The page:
Hardly Any Degrees at All
Living in a small town in Andalusia was different. In some ways it was like small town life in Anglo countries 60 years ago. There were always many fewer degrees of separation than six. For example, I taught "Enrique VIII"’s son for a few years. Now the reason he was in Brazil, I later found out, was that he was the key witness in the then Mayor’s corruption trial. I know. Nobody was sure if he’d been paid to leave or someone gave him a more pressing motive. Said mayor carried out some of his duties from the jail over at Alhaurín de la Torre, for a while. Then they let him out, so he finished his term. The election after next they voted him out and we got Toñi, our town’s first female mayor. She was always pretty squeaky on the clean front.
People always made excuses for the old mayor. As you might expect, the corruption involved property and the development thereof. It always does, the world over. However, our guy steered the town planning office – note, it isn’t, or wasn’t, a committee – toward certain projects. The story was that no money changed hands, the mayor would approve your development project for thirty flats, say, IF you resurfaced the roads in the Barrio, or put streetlights in the sidestreets off the main drag. I liked to think that some of it was true, at least.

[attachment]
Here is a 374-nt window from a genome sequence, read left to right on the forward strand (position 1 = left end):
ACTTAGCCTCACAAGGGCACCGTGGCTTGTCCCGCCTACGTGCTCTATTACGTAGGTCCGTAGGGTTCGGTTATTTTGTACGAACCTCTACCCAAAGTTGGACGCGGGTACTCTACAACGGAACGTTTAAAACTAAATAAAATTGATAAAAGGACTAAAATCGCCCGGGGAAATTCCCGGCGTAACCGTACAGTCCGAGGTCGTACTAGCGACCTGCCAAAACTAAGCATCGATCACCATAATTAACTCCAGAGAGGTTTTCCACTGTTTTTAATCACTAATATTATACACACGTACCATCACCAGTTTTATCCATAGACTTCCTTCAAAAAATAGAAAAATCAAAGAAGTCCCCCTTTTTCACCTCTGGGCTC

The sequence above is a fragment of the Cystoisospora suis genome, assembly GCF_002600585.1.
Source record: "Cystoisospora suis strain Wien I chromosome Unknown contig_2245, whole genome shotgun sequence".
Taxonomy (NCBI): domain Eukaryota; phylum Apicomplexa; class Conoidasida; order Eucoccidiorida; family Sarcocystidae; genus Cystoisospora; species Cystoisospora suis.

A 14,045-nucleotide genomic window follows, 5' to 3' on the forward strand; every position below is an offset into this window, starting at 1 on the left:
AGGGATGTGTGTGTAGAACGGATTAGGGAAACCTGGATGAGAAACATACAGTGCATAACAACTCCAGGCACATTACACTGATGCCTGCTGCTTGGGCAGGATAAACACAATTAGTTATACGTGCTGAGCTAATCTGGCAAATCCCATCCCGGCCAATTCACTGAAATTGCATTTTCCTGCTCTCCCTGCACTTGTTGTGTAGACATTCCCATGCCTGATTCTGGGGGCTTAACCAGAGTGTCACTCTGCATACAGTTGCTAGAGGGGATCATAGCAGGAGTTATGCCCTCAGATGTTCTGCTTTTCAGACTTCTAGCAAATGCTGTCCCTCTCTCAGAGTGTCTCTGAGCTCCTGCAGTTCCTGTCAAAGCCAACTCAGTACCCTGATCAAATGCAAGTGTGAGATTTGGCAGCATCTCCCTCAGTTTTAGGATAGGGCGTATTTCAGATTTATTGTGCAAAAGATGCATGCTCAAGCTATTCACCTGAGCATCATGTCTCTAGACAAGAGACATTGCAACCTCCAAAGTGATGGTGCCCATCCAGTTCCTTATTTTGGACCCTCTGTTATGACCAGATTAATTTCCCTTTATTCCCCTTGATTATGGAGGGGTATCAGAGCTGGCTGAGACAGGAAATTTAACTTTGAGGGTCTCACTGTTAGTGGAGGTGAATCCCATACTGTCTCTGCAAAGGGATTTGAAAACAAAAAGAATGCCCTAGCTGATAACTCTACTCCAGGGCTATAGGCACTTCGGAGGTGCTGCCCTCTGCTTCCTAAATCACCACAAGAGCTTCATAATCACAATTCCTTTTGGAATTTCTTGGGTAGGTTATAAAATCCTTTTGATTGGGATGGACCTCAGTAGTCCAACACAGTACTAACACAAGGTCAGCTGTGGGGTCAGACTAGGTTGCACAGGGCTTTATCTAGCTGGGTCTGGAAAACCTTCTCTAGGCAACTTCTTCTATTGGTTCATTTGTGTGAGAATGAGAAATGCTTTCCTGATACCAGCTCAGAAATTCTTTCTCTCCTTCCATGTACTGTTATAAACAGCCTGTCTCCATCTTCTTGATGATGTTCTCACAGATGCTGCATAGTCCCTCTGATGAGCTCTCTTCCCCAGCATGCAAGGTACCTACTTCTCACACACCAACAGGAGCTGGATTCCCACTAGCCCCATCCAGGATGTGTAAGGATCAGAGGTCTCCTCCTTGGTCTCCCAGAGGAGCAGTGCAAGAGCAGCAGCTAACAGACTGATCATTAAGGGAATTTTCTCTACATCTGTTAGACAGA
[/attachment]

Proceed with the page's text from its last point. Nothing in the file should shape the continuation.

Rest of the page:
Anyway, about three years before I left, I started teaching a young couple. They were 23 and running an architectural and interior design business, in Coín, rather than Alhaurín. Intelligent, good-looking and really, really nice. Reliable too. Probably the only clients who never missed a class without at least two hours notice. Some clients, Álvaro son of "Enrique VIII", for example, were just not home on occasion. I’d wait fifteen minutes after the class’s official start and drive my right-hand drive Ford Ka, ‘La Rana’ as some clients called it, into town and have a beer.
One day, Maria T___ said her brother would like a few lessons. As usual, she gave me chapter and verse, her brother was a musician doing covers of the old songs the Costa Crew – average age 70 – liked, down in Torremolinos. He was good though. He just wanted to improve his English, so he would know what the lyrics to ‘Copacabana’ meant. I hoped he wouldn’t be disappointed. So Maria T___ got around to telling me his name, eventually, and I said hey that’s a famous name from the news, as it was the name of the disgraced mayor.
‘That’s our Uncle Juan,’ she said.